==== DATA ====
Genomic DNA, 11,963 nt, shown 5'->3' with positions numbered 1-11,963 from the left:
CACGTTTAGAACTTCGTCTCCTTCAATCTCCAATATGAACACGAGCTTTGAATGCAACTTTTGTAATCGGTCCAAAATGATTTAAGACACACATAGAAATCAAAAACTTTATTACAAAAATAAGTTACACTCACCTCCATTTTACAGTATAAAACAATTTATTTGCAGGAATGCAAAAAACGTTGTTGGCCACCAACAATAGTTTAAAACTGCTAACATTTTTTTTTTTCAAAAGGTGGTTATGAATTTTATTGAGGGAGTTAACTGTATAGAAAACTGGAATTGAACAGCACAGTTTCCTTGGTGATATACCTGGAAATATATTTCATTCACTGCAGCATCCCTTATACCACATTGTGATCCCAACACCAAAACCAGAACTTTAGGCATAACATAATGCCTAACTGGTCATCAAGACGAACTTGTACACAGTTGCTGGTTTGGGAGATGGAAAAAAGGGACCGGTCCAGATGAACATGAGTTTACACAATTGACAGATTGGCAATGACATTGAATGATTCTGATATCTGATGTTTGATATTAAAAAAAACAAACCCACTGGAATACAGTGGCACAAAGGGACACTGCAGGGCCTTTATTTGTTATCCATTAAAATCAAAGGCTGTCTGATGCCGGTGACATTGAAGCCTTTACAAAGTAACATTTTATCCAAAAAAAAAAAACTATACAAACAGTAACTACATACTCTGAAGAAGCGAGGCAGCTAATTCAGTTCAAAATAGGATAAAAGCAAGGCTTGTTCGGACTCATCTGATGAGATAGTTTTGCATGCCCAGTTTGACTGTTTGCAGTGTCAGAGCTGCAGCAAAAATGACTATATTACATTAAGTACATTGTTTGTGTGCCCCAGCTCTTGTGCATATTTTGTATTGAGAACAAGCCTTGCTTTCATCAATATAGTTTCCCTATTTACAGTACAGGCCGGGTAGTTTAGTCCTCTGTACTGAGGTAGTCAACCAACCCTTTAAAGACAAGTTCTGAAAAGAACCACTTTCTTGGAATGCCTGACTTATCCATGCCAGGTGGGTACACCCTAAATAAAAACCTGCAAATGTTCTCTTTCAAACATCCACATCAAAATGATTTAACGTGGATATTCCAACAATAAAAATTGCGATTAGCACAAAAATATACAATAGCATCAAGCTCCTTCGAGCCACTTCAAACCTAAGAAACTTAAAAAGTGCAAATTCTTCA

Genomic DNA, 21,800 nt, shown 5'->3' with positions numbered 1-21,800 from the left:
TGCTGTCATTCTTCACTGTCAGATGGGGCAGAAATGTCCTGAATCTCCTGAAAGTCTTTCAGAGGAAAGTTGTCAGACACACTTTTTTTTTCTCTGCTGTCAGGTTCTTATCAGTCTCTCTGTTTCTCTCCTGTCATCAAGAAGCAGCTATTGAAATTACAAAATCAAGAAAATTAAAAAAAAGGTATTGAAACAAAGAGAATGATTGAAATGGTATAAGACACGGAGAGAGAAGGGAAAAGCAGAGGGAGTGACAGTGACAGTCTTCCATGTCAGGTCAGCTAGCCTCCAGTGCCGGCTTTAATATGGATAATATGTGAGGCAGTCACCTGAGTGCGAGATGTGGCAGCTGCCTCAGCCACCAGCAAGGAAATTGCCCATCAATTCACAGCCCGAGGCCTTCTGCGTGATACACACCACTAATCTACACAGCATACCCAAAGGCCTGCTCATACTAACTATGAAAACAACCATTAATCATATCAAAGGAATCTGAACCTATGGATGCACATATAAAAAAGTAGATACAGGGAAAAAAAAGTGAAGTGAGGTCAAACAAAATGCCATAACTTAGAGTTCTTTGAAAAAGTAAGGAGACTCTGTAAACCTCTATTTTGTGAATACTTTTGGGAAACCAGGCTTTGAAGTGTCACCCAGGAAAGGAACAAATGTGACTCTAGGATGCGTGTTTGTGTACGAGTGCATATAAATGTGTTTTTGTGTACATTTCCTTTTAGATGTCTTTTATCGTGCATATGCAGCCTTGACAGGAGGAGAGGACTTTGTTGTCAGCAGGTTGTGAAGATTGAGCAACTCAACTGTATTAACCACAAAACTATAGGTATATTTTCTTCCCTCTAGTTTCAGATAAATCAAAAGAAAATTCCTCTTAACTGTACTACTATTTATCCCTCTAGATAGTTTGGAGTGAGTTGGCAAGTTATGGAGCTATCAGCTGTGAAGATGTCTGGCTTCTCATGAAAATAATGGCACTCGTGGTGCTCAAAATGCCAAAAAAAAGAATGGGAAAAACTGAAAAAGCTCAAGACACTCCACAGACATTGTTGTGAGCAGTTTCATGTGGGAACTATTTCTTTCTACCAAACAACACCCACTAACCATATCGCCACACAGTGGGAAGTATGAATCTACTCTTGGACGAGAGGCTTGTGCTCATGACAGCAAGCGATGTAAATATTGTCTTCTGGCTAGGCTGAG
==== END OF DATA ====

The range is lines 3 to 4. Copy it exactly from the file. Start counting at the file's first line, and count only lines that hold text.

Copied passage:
Genomic DNA, 21,800 nt, shown 5'->3' with positions numbered 1-21,800 from the left:
TGCTGTCATTCTTCACTGTCAGATGGGGCAGAAATGTCCTGAATCTCCTGAAAGTCTTTCAGAGGAAAGTTGTCAGACACACTTTTTTTTTCTCTGCTGTCAGGTTCTTATCAGTCTCTCTGTTTCTCTCCTGTCATCAAGAAGCAGCTATTGAAATTACAAAATCAAGAAAATTAAAAAAAAGGTATTGAAACAAAGAGAATGATTGAAATGGTATAAGACACGGAGAGAGAAGGGAAAAGCAGAGGGAGTGACAGTGACAGTCTTCCATGTCAGGTCAGCTAGCCTCCAGTGCCGGCTTTAATATGGATAATATGTGAGGCAGTCACCTGAGTGCGAGATGTGGCAGCTGCCTCAGCCACCAGCAAGGAAATTGCCCATCAATTCACAGCCCGAGGCCTTCTGCGTGATACACACCACTAATCTACACAGCATACCCAAAGGCCTGCTCATACTAACTATGAAAACAACCATTAATCATATCAAAGGAATCTGAACCTATGGATGCACATATAAAAAAGTAGATACAGGGAAAAAAAAGTGAAGTGAGGTCAAACAAAATGCCATAACTTAGAGTTCTTTGAAAAAGTAAGGAGACTCTGTAAACCTCTATTTTGTGAATACTTTTGGGAAACCAGGCTTTGAAGTGTCACCCAGGAAAGGAACAAATGTGACTCTAGGATGCGTGTTTGTGTACGAGTGCATATAAATGTGTTTTTGTGTACATTTCCTTTTAGATGTCTTTTATCGTGCATATGCAGCCTTGACAGGAGGAGAGGACTTTGTTGTCAGCAGGTTGTGAAGATTGAGCAACTCAACTGTATTAACCACAAAACTATAGGTATATTTTCTTCCCTCTAGTTTCAGATAAATCAAAAGAAAATTCCTCTTAACTGTACTACTATTTATCCCTCTAGATAGTTTGGAGTGAGTTGGCAAGTTATGGAGCTATCAGCTGTGAAGATGTCTGGCTTCTCATGAAAATAATGGCACTCGTGGTGCTCAAAATGCCAAAAAAAAGAATGGGAAAAACTGAAAAAGCTCAAGACACTCCACAGACATTGTTGTGAGCAGTTTCATGTGGGAACTATTTCTTTCTACCAAACAACACCCACTAACCATATCGCCACACAGTGGGAAGTATGAATCTACTCTTGGACGAGAGGCTTGTGCTCATGACAGCAAGCGATGTAAATATTGTCTTCTGGCTAGGCTGAG